2. A tactical investment strategy that captures short-term market changes

In our view, the long-term strategic asset allocation is the primary tool for helping investors achieve their financial goals over an extended period. But that’s not the whole story. We also run a tactical investment strategy that adjusts a portfolio’s asset mix based on considerations over the next 6-12 months.

We use a tactical asset allocation to take advantage of market trends or economic conditions by actively shifting a portfolio’s allocations across or within asset classes. We can also use it to exploit temporary valuation imbalances or other inefficiencies in specific markets.

However, tactical shifts made with the expectation of exploiting short-term market moves are easier said than done. You need to ensure that your shifts are significant enough to influence the portfolio, but not so large that you’re overly dependent on them for positive portfolio performance. In other words, put enough eggs in the basket, but not all of them.

Of course, activity doesn’t mean buying and selling continuously. Sometimes, the best active decision is staying the course. So, while we believe activity is important to deliver the best risk-adjusted returns, it’s not about activity for activity’s sake and the key is to maintain a healthy balance between doing too little and too much.

3. Implementing short- and long-term strategies through active portfolio construction

Portfolio construction is about populating an asset allocation with the right investment instruments. So, in the context of portfolio construction, active investing means changing the investment in these instruments when we think it will help investors better achieve their financial goals.

Take our flagship portfolios, for example. Typically, around half of the portfolio will have active exposures in funds, stocks and bonds. They aim to beat the market. We mainly use active instruments in markets that are less efficient or where we believe particular active managers have an advantage. These instruments tend to populate our long-term, strategic asset allocation.

Within funds, the bulk of our active exposure is made of our parent company Quintet’s multi-manager funds, which were designed with Blackrock (known as QMM funds). These actively managed, single-asset class funds are available exclusively to Quintet group and Brown Shipley clients. Each fund blends a selection of third-party managers that we believe will support portfolio performance and enhance diversification.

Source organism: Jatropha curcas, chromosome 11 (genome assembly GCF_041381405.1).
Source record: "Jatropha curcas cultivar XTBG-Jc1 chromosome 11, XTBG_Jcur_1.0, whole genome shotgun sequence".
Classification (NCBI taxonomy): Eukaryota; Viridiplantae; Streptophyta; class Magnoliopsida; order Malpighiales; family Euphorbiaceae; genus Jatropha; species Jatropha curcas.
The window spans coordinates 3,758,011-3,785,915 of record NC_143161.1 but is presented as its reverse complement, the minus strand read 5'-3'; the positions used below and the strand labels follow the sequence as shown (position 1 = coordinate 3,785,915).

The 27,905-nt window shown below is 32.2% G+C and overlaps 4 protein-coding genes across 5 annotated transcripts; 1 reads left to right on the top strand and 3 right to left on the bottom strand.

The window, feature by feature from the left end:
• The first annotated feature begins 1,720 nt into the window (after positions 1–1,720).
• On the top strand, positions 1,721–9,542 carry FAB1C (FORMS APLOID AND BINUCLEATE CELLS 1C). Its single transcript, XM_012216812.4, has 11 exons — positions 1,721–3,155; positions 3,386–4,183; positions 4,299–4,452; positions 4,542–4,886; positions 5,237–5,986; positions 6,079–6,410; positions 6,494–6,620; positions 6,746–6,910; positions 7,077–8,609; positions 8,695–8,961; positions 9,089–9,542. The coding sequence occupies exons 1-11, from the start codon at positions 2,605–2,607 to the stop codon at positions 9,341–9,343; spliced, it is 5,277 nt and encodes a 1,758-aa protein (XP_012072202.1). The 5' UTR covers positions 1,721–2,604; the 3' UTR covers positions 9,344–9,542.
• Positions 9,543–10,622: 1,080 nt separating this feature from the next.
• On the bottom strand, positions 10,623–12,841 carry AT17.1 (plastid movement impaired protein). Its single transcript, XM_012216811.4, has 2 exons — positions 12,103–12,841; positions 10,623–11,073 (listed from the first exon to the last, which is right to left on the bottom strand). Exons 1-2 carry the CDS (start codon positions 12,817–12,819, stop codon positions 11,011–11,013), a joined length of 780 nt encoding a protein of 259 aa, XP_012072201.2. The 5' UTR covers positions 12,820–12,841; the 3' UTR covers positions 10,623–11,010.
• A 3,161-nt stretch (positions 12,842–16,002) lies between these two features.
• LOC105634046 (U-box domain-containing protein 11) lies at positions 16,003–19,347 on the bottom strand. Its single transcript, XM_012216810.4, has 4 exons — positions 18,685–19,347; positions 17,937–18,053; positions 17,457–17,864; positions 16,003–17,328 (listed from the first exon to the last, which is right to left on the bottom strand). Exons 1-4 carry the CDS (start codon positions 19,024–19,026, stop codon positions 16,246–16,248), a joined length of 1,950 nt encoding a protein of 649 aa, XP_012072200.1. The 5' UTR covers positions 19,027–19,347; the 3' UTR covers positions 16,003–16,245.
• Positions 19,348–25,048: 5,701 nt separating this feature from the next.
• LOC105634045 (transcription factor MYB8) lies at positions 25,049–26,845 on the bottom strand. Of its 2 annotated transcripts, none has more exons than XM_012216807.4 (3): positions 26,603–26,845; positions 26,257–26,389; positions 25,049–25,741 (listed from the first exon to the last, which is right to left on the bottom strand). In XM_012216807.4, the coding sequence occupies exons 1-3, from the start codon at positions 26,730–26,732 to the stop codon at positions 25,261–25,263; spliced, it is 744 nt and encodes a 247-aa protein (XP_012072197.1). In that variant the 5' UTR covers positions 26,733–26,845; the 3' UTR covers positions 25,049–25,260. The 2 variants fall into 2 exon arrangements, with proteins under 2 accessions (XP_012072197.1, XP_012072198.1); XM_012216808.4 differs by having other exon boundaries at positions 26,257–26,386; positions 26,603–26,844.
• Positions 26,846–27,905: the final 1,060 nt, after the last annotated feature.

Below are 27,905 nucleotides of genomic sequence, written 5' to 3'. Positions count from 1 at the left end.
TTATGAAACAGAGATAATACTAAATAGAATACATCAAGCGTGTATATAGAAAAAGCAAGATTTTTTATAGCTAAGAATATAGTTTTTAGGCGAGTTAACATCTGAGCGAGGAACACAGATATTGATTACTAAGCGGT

Our global portfolio of single stocks, together with our sovereign bond portfolio, makes up the rest of our active holdings in flagship portfolios. Within stocks, we typically invest in quality US and European companies with strong balance sheets, pricing power and competitive positions, of course keeping an eye on valuations. By selecting these types of companies, our aim, as with the QMM funds, is to beat the broader market and deliver consistent returns to our clients.

We invest the other half of our flagship portfolios’ allocation in passive instruments, like exchange-traded funds (ETFs) or index funds. These are passive in the sense that they simply aim to track the markets they represent, but we make active decisions on which funds to select, their weight in the portfolio and how long we hold them for. Generally, but not exclusively, we use passive instruments to implement shorter-term investment decisions (our tactical asset allocation).

The reason we use passive instruments is that they provide us with a much cheaper and efficient way of accessing the market. Passive instruments also tend to have lower tracking-errors. In other words, they track the market’s actual performance more closely than active funds, which are trying to beat the market.

This makes them good tools to use when we believe a particular asset class or region will outperform in the short term, to get an accurate exposure to that asset class or region. For example, if assume we believe global small-cap equities will outperform the broader equity market. In that case, we’ll make an active decision to invest in a passive tracking fund of global small-cap equities, like an ETF.

We take time to listen

Thank you for reading our house view.

Please contact us if you have any questions, remarks or suggestions regarding this update.